How to Seal A Flue Pipe To A Chimney
Does your fireplace feel drafty? When the outdoor air mixes with indoor air through the chimney flue, it can do more than raise your energy bills. Air leaks are common, especially with older homes in the Central Savannah River Valley Area (CSRA) and South Carolina Midlands region. The problem, however, is that these air leaks are often the result of worn sealing around the flue pipe.
When the silicone caulk sealant disappears through normal wear and tear or cracks in the liner, harmful contaminants, including toxic carbon monoxide gas, can leak inside your living space. Since sealing a flue pipe or liner to a chimney requires compliance with National Fire Protection Association (NFPA) Codes and Standards, Environmental Protection Agency (EPA) regulations, and local building and fire safety codes, it is a task that should only be done by a certified professional like Advanced Chimney. Here’s how to seal a flue pipe to a masonry or manufactured chimney.
What is a Flue Pipe
The flue pipe is the metal duct inside a chimney that provides a passageway for the safe and efficient expelling of smoke and exhaust from your heating appliance outside your home through the top of the stack.
Maintaining a clean flue pipe is essential for safely and efficiently operating your fireplace, stove, or other attached heating appliance.
Complying With Building Codes & Safety Regulations
Like many other jurisdictions around the world, the U.S. Environmental Protection Agency (EPA) has adopted the NFPA and ICC standards and codes. These codes regulate how you must seal a flue pipe to a chimney. This is the standard that our certified chimney professionals follow. It states that there shall be:
- One-inch clearance between the pipe and a manufactured metal flue.
- Two-inch clearance between the flue pipe and a masonry chimney.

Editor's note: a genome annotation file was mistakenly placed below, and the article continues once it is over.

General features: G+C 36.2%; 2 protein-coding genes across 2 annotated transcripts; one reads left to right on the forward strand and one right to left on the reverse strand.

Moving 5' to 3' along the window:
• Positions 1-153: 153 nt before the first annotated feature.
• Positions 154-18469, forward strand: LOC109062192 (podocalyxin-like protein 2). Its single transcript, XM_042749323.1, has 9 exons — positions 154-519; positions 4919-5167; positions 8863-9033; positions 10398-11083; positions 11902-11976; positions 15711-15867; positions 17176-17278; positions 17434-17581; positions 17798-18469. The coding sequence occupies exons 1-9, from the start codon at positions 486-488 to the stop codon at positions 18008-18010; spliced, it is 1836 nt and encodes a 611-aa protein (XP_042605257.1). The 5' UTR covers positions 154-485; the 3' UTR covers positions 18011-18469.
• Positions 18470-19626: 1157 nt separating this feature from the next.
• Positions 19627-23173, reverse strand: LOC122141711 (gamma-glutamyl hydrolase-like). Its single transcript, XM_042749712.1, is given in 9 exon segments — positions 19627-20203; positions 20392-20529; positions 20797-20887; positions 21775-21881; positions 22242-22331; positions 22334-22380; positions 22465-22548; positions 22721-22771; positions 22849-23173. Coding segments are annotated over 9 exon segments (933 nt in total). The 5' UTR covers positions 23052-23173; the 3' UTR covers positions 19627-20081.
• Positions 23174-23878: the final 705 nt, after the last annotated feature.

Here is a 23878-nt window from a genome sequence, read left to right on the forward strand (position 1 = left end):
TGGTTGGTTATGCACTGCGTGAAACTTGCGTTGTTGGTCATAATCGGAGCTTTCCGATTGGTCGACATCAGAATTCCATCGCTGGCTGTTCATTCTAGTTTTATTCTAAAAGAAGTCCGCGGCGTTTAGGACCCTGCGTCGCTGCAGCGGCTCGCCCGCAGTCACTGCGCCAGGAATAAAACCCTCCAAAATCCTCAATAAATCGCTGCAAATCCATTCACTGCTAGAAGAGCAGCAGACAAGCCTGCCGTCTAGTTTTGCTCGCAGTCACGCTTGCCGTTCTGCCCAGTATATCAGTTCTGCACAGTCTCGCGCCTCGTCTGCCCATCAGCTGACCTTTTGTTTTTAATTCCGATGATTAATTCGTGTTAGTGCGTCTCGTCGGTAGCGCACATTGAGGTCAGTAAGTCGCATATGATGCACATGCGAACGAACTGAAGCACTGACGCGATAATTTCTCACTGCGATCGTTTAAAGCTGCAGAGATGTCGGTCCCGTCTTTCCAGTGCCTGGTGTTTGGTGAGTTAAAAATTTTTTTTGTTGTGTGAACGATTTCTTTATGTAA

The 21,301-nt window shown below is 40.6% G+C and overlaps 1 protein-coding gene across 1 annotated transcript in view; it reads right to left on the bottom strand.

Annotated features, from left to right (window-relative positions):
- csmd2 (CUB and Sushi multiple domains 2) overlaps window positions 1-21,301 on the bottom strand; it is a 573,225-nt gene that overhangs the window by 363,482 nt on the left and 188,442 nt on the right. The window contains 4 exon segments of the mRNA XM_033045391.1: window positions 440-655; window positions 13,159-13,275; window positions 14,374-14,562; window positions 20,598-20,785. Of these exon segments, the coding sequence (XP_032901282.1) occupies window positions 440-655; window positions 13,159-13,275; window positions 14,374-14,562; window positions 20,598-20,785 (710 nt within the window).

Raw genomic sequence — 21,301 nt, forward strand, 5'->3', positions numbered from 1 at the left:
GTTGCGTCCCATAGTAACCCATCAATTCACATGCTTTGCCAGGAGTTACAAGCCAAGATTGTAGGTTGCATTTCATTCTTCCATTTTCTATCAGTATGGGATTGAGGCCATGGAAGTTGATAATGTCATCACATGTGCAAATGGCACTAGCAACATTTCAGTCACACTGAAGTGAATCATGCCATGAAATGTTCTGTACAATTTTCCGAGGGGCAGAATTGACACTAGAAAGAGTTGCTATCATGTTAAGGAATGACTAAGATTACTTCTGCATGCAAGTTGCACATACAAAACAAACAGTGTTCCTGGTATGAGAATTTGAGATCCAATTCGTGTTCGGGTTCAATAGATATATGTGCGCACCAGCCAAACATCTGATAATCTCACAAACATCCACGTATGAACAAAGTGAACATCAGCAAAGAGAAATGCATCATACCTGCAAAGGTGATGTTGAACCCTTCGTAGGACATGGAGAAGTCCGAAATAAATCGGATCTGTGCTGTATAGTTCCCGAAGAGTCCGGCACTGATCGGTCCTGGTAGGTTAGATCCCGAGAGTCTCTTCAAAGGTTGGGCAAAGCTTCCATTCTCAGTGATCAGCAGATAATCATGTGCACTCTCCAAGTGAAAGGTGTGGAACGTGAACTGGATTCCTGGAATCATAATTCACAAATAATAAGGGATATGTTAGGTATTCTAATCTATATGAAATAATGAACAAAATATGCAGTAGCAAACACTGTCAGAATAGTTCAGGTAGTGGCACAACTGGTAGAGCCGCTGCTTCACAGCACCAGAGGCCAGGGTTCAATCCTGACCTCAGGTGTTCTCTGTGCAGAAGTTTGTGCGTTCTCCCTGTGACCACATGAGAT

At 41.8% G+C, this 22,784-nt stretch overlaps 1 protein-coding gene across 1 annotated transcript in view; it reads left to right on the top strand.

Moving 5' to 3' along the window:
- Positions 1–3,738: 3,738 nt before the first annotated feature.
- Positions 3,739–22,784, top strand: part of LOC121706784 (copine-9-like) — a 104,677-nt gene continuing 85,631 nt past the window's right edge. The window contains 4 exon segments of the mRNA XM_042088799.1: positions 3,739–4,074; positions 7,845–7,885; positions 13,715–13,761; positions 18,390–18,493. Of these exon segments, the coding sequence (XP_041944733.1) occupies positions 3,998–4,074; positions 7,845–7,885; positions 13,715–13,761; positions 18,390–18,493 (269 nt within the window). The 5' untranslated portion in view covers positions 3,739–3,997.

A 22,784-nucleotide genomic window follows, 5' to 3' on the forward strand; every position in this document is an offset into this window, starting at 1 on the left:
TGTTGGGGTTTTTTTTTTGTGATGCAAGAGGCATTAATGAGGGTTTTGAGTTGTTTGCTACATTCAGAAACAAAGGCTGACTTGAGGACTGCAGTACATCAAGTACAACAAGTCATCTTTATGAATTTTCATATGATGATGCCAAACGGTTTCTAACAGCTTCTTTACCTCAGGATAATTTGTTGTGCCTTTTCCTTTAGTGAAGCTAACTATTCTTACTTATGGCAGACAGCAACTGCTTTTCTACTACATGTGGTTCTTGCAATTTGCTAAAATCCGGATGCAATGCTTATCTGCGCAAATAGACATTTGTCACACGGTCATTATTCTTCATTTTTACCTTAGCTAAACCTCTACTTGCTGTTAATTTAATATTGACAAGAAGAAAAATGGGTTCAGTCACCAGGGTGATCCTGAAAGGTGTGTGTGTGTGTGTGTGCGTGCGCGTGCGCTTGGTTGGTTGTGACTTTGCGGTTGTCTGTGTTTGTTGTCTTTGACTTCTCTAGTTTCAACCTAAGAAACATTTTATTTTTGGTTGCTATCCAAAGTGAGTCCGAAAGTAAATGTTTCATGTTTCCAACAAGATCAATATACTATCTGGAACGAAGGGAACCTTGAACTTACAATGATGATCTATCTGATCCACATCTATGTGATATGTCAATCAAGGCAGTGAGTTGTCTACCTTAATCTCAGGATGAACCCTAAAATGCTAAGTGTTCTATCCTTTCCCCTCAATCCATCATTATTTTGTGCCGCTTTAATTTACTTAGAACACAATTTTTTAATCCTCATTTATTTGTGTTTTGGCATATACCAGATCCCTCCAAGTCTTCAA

The minimum clearance ensures sufficient air space to help prevent overheating that could cause a fire. The code also requires sealing a flue pipe to a metal or masonry chimney with aluminum flashing and high-temperature silicone caulk. High-temperature caulk is specifically formulated for extreme heat applications like protecting the chimney and flue from moisture intrusion.
Preparing to Seal the Flue Pipe to a Chimney
After cleaning the flue, inspecting and repairing any damage, and purchasing a flue kit, the next step is to prep the chimney. You do this by carefully rolling the metal sheets to be inserted into the chimney. It’s easier if you spread them out first before rolling. Then use one screw on each side to hold them in place.
Inserting the Metal Liner
The string inside the flue kit will help guide you when inserting the flue into the chimney. It helps if you have a buddy to help pull the line down from the fireplace opening. Then attach to flue liner to the cap.
How to Seal the Flue
Finally, it’s time to seal the flue pipe to the chimney.
- First, ensure the stove pipe is in line with the flue pipe in the chimney. Then, slide the stove pipe over the end of the chimney pipe with the crimp and press it firmly in place. The latter will make the next step easier.
- Next, have your portable drill handy. You will need to slowly drive a self-tapping sheet metal screw into the stove pipe about a half-inch above where the stovepipe and chimney pipe overlap. When the screw is tight, the lines are secure.
- Then, drive two more screws on two other sides of the pipes that are equal distances from each other. Ensure to firmly tighten each screw but be careful not to overtighten them, or you could strip the screws and damage both pipes.
Chimney & Flue Pipe Sealing & Repair
As you can tell, sealing a flue pipe to a chimney must be done in such a manner as to avoid injuries or damage. Advanced Chimney Sweep provides professional chimney cleaning, repairs, and installations in the Central Savannah River Area (CSRA) and South Carolina Midlands region, including Swainsboro, GA; Richmond Hill, GA; Florence, SC; and Rock Hill, SC.
Please call (803) 508-3990 or (706) 833-4630 today to schedule a visit or contact us online to speak with a Certified Chimney Professional®.